gender, sexual orientation, gender identity, gender expression, marital status, familial status, age, disability, education, socioeconomic class, religion, ideology or political affiliation; and Encourage understanding and mutual respect among the diverse members of their communities.” What does this “look like”? Let me cut to the chase here and spare you, the readers, the political gobbledy gook. What if I do not believe the arguments put forward that “gender identity” is “real” are persuasive? What if I think “gender expression” is sinful and against God? And, notice how these inclusions are simply assumed as “just as legit” as someone’s skin color or “marital status”. Since when did “gender expression” become equal to “national origin”?

If I were to look in my rather large, personal library for what “gender expression” and “gender identity” means, I find, In Our Time: Memoir of A Revolution by Susan Brownmiller, who states, “Militance evaporates for a variety of reasons” (p. 326, The Dial Press, 1999 – and I happen to agree with her radical anti-porn views). True. It does. And we are living in a resurgence of militance concerning “inclusiveness” and “intersectionality” (to use Kimberle Williams Crenshaw’s meaning). It’s not quite like the late sixties or seventies, but its getting there. “Tipping point”, anyone? Then I see, Fenway Guide to Lesbian, Gay, Bisexual, and Transgender Health (Makadon, Mayer, Potter, Goldhammer, American College of Physicians, 2008). Surely I can find a definition there. Gender Identity is “the internal sense of being male or female, regardless of biology” (p. 332). This is, of course, against the “two-sex, two-gender model” of male and female physiology based on genitalia (p.332). You know, “God made them male and female” kind of stuff. A literal reading of the Genesis account (which is attacked on a constant basis in the media, schools, universities, and even so called, “churches”) settles that issue. So, how am I to “accept” a “man” (whatever that is) who carries with them the idea that, “today I feel like a woman”? Is it discrimination to have “gender” signs on bathrooms based on anatomy? Yes. So it has been determined. Maybe the New Castle Trojans can be rid of “women’s volleyball” once and for all. Or, at least stop calling it, “women’s”. Just call it, “gender identity accepting volleyball”.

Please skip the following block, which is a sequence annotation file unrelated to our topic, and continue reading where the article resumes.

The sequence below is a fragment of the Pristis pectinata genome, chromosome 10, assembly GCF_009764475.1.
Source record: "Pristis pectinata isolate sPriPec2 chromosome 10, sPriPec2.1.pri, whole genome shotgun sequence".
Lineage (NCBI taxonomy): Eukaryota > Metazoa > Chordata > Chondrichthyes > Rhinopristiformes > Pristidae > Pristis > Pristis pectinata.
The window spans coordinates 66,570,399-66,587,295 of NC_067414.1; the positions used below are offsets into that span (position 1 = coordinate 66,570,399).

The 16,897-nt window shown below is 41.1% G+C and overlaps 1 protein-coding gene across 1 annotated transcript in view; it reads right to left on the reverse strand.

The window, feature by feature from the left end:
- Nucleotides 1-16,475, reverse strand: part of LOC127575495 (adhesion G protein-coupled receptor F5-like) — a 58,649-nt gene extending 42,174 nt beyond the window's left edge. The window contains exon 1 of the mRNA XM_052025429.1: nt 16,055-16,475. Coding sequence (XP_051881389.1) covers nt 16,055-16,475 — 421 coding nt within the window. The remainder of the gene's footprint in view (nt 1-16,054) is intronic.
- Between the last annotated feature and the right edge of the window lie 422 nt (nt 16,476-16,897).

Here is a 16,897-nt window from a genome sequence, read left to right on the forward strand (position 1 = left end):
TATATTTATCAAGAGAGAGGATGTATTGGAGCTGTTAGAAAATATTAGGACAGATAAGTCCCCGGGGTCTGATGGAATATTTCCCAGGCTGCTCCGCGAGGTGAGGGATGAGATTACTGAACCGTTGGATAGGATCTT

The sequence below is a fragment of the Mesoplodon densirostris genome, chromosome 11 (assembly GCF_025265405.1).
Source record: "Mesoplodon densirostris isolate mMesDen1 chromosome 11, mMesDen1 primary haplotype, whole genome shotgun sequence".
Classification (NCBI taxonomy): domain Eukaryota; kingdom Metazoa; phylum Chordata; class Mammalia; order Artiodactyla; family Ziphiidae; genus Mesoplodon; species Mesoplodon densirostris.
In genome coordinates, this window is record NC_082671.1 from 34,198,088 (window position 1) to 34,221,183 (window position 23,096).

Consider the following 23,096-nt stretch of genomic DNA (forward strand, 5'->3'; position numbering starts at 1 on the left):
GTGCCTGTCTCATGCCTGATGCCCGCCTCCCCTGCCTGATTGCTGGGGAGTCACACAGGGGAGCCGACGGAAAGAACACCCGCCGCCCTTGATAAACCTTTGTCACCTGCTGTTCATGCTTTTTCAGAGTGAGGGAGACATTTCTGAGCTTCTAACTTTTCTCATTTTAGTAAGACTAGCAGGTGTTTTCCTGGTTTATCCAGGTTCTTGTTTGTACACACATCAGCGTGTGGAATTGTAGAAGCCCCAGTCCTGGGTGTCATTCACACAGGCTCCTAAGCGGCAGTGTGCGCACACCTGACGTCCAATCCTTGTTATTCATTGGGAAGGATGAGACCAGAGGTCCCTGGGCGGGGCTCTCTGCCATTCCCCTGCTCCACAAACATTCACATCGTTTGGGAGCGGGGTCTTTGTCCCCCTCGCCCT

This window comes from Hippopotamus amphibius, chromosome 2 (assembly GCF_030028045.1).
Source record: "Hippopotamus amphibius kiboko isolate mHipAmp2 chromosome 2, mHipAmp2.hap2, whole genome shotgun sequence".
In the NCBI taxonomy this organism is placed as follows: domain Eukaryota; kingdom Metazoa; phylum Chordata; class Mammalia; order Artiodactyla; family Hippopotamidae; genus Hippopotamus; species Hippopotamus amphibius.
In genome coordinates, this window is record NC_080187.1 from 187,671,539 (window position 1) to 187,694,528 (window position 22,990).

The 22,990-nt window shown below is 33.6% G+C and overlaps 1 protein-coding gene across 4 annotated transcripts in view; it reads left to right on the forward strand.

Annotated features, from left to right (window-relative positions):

These are not “extremes” that I am making at this point. These are realities that are occurring in the good, ole US of A. It’s not enough to “treat people” with mutual, or cordial mannerisms. I don’t have to tell a homosexual at the counter of a gas station what “the Bible says” when I am getting my gas. I pay my money, ask about the weather, say, “thank you” and “have a nice day”. Neither do I have to go to the extreme of “I am not shopping there” because I know of the owners’ sexual “orientation”. I could. It’s America. “The term transgender is used in so many ways that it is not possible to define precisely” (ibid., p. 333). Well, now. That’s a problem. Definitions. From where, or who do we get our definitions?